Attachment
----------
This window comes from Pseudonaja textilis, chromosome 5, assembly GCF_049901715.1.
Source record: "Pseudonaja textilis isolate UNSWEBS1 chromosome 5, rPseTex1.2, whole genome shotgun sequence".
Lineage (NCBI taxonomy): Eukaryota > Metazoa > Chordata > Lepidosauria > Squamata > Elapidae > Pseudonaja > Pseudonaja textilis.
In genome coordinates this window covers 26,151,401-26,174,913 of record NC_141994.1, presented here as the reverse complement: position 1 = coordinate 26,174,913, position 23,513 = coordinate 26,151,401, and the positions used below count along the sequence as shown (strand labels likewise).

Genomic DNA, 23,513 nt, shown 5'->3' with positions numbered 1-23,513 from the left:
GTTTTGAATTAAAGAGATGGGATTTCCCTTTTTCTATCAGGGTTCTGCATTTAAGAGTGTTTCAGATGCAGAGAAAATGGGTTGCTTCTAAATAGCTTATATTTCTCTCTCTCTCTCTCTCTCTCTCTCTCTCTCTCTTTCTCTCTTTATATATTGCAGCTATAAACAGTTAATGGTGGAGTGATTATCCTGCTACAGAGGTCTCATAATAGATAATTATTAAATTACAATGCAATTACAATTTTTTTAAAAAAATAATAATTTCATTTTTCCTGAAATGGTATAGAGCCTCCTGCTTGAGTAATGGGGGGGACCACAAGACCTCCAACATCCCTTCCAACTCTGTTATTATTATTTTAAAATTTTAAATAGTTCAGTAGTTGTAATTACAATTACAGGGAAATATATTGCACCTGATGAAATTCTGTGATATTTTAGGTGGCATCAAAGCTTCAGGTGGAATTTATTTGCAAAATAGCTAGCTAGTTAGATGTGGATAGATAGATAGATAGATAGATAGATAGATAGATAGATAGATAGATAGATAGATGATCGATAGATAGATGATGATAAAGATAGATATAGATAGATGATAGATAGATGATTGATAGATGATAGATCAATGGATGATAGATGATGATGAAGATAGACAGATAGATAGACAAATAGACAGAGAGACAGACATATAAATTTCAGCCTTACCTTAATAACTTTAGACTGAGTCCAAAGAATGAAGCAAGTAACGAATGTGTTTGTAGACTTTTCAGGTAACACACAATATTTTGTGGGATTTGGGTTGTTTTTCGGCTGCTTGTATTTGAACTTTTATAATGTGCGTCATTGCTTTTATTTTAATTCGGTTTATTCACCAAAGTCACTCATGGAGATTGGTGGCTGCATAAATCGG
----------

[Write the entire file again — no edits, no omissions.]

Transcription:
This window comes from Pseudonaja textilis, chromosome 5, assembly GCF_049901715.1.
Source record: "Pseudonaja textilis isolate UNSWEBS1 chromosome 5, rPseTex1.2, whole genome shotgun sequence".
Lineage (NCBI taxonomy): Eukaryota > Metazoa > Chordata > Lepidosauria > Squamata > Elapidae > Pseudonaja > Pseudonaja textilis.
In genome coordinates this window covers 26,151,401-26,174,913 of record NC_141994.1, presented here as the reverse complement: position 1 = coordinate 26,174,913, position 23,513 = coordinate 26,151,401, and the positions used below count along the sequence as shown (strand labels likewise).

Genomic DNA, 23,513 nt, shown 5'->3' with positions numbered 1-23,513 from the left:
GTTTTGAATTAAAGAGATGGGATTTCCCTTTTTCTATCAGGGTTCTGCATTTAAGAGTGTTTCAGATGCAGAGAAAATGGGTTGCTTCTAAATAGCTTATATTTCTCTCTCTCTCTCTCTCTCTCTCTCTCTCTCTCTTTCTCTCTTTATATATTGCAGCTATAAACAGTTAATGGTGGAGTGATTATCCTGCTACAGAGGTCTCATAATAGATAATTATTAAATTACAATGCAATTACAATTTTTTTAAAAAAATAATAATTTCATTTTTCCTGAAATGGTATAGAGCCTCCTGCTTGAGTAATGGGGGGGACCACAAGACCTCCAACATCCCTTCCAACTCTGTTATTATTATTTTAAAATTTTAAATAGTTCAGTAGTTGTAATTACAATTACAGGGAAATATATTGCACCTGATGAAATTCTGTGATATTTTAGGTGGCATCAAAGCTTCAGGTGGAATTTATTTGCAAAATAGCTAGCTAGTTAGATGTGGATAGATAGATAGATAGATAGATAGATAGATAGATAGATAGATAGATAGATAGATGATCGATAGATAGATGATGATAAAGATAGATATAGATAGATGATAGATAGATGATTGATAGATGATAGATCAATGGATGATAGATGATGATGAAGATAGACAGATAGATAGACAAATAGACAGAGAGACAGACATATAAATTTCAGCCTTACCTTAATAACTTTAGACTGAGTCCAAAGAATGAAGCAAGTAACGAATGTGTTTGTAGACTTTTCAGGTAACACACAATATTTTGTGGGATTTGGGTTGTTTTTCGGCTGCTTGTATTTGAACTTTTATAATGTGCGTCATTGCTTTTATTTTAATTCGGTTTATTCACCAAAGTCACTCATGGAGATTGGTGGCTGCATAAATCGG